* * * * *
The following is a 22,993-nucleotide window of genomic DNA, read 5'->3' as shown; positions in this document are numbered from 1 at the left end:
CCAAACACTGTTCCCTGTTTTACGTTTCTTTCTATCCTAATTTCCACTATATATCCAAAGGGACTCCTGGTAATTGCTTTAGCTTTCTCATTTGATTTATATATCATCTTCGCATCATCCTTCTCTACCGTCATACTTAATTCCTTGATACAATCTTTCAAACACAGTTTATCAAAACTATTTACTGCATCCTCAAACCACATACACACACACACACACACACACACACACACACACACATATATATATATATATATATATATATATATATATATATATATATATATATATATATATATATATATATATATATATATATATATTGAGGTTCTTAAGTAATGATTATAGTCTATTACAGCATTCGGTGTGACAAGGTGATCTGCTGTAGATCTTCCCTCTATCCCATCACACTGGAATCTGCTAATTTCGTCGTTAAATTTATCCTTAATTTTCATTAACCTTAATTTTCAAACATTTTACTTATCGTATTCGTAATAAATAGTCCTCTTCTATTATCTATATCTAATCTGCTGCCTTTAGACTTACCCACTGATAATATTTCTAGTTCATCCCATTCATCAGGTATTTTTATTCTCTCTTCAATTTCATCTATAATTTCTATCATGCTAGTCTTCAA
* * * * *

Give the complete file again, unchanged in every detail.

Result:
The following is a 22,993-nucleotide window of genomic DNA, read 5'->3' as shown; positions in this document are numbered from 1 at the left end:
CCAAACACTGTTCCCTGTTTTACGTTTCTTTCTATCCTAATTTCCACTATATATCCAAAGGGACTCCTGGTAATTGCTTTAGCTTTCTCATTTGATTTATATATCATCTTCGCATCATCCTTCTCTACCGTCATACTTAATTCCTTGATACAATCTTTCAAACACAGTTTATCAAAACTATTTACTGCATCCTCAAACCACATACACACACACACACACACACACACACACACACACACATATATATATATATATATATATATATATATATATATATATATATATATATATATATATATATATATATATATATATATATATATTGAGGTTCTTAAGTAATGATTATAGTCTATTACAGCATTCGGTGTGACAAGGTGATCTGCTGTAGATCTTCCCTCTATCCCATCACACTGGAATCTGCTAATTTCGTCGTTAAATTTATCCTTAATTTTCATTAACCTTAATTTTCAAACATTTTACTTATCGTATTCGTAATAAATAGTCCTCTTCTATTATCTATATCTAATCTGCTGCCTTTAGACTTACCCACTGATAATATTTCTAGTTCATCCCATTCATCAGGTATTTTTATTCTCTCTTCAATTTCATCTATAATTTCTATCATGCTAGTCTTCAA